Ollie does a good job cleaning, that much is certain. Hair, filth, and dust are raised by it. the entire hair. That happens a lot in our house because we have two long-haired humans, a puppy, and a cat who plays around a lot and whose fur gets all over the place.
When we used the Ollie with a standard brush to test it, we discovered that a lot of hair soon twisted around it. We changed to the pet hair extractor accessory, which has a rubber lip and was created especially to help remove all of the short pet hair that adheres to everything.
If Ollie finishes the task, the carpets are thoroughly vacuumed and the floors are actually cleaner. I do have to point out that I only have short, flat rugs, so I’m not sure how Ollie would behave on hairy carpets.
Of course, robots and shaggy rugs don’t get along. Ollie cleans in a linear manner, which is fantastic because it doesn’t leave sections uncleaned, moving in straight lines from wall to wall (or wall to the barrier). However, you’ll need to activate “Edge cleaning” from the app if you want it to clean the edges properly.
You might have caught that I added: “if Ollie finishes the work.” This is due to the fact that moving the Ollie around is a major hassle.
The house’s map was a complete failure. As with any robot vacuum, it is advised to let it roam freely throughout the house. Of course, I let it do its thing and unlocked all the doors. I hear something after a few minutes and a room and a half “I finished my tasks. returning to the charging station now!”
What the heck just happened? With the help of the app, I took manual control of the robot and moved it to a different area. It briefly swung around, lost all prior mapping, and then restarted. A little while later, it once more declared that it was finished. I had reached the point of being “done” with it as well.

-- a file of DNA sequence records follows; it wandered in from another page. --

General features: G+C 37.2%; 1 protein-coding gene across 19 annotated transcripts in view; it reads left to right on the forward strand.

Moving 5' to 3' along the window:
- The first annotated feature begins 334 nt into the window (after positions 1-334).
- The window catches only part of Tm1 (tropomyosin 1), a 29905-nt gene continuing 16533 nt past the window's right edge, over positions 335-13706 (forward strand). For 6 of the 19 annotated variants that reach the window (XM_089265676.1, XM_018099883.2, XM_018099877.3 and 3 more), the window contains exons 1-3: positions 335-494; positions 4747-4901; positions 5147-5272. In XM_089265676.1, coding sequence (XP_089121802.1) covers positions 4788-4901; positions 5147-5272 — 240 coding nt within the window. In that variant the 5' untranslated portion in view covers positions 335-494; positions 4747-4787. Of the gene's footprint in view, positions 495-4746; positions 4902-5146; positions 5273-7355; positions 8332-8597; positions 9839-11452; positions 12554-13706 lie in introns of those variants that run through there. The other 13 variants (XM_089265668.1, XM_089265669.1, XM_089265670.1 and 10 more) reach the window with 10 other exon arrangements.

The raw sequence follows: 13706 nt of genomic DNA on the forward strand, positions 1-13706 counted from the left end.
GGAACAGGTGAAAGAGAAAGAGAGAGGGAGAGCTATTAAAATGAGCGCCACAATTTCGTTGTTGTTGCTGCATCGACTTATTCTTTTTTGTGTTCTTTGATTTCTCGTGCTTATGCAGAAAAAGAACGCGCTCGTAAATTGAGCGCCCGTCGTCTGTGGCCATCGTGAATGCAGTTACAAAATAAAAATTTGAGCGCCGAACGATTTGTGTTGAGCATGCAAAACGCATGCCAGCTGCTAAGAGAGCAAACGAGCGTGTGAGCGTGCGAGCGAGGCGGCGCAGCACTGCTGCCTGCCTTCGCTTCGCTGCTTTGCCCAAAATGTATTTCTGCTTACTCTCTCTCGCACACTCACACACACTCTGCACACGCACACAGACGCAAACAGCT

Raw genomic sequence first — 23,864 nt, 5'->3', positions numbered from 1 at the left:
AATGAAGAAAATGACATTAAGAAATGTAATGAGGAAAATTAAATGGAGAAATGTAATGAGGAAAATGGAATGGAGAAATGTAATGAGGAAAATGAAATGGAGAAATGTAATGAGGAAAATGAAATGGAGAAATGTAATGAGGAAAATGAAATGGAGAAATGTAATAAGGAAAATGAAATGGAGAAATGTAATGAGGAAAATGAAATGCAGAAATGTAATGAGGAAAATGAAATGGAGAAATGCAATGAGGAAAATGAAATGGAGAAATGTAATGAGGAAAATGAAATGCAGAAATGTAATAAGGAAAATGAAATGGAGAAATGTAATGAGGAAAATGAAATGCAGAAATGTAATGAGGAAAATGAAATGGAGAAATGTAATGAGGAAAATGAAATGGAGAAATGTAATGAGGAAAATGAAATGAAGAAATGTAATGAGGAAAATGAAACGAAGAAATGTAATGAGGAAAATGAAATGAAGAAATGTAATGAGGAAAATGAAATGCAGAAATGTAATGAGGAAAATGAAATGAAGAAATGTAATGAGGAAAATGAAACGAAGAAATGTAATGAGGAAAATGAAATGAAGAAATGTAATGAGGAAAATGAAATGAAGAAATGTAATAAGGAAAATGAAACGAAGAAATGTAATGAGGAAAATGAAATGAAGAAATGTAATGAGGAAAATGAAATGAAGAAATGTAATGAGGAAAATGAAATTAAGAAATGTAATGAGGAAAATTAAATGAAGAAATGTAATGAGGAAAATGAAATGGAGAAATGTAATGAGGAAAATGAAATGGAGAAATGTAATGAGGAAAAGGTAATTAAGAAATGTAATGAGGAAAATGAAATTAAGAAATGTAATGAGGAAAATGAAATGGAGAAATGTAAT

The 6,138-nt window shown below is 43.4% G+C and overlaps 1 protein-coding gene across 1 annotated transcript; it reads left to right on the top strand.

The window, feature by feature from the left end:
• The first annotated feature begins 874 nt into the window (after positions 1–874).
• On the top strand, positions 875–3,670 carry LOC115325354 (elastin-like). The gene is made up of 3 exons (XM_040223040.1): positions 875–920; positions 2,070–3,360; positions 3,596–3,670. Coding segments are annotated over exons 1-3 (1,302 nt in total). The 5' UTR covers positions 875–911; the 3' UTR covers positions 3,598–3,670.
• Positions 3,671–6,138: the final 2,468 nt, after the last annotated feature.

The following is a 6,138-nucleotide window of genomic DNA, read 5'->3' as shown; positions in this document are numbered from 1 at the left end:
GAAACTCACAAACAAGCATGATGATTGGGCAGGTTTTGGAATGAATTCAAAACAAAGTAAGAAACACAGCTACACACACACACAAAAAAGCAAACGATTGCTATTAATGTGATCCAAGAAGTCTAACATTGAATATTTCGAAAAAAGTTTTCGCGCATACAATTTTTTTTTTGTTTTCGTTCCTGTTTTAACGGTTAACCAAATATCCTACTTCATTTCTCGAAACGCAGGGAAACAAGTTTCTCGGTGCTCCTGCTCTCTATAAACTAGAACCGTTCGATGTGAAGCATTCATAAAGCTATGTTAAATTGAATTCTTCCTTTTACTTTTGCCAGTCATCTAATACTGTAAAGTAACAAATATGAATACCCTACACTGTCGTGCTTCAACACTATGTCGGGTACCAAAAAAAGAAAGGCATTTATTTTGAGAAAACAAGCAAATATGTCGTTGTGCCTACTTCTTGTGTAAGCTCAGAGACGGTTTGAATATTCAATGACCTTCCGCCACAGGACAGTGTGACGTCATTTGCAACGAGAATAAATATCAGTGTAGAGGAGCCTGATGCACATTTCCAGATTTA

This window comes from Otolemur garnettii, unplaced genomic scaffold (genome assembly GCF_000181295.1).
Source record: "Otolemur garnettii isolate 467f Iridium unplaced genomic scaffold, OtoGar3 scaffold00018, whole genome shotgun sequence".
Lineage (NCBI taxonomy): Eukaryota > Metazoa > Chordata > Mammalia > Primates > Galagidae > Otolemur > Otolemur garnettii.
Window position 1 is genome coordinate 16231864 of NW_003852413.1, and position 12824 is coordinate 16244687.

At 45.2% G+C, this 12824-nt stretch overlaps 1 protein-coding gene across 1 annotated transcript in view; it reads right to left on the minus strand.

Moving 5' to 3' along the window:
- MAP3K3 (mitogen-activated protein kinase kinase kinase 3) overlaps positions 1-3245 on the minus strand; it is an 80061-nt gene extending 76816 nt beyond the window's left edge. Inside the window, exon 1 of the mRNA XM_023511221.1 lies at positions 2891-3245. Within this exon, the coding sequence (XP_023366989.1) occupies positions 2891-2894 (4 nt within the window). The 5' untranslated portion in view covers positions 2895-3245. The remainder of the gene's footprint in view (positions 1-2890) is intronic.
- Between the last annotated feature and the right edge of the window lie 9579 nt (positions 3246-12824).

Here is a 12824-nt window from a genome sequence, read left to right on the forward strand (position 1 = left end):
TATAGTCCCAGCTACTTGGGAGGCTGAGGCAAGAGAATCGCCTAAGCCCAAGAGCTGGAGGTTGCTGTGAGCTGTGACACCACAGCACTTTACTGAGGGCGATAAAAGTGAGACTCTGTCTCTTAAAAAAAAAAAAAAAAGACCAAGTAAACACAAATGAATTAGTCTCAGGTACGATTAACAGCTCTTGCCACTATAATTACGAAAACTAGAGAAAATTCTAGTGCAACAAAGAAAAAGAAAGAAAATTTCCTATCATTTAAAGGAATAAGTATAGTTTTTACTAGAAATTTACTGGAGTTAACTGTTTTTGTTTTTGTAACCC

Actually, my cat had been quite intrigued about the vacuum and had been continually swiping at it, keeping a foot or so away from it, and never letting it have any peace. I snatched up the orange fluff and placed him in the bathroom, thinking that the cat might be the problem. After that, the mapping went a lot smoother, though I still had to take over a few times and tell it to tidy the room. It took a lot longer than it needed to and required a lot more work.
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Since Ollie was created with pet owners in mind, it would be a problem if the cat was to blame for the challenging first mapping. I have no doubt that my cat is not the only one out to destroy the robot that has broken into his house.
The equipment had entirely forgotten all of the mappings it had completed the day before when cleaning time arose the following day. Same story the following day. Once, despite the fact that the door was wide open and two people could fit through it simultaneously, the device believed it was between four walls and without a door, so I had to take control of it and drive it around.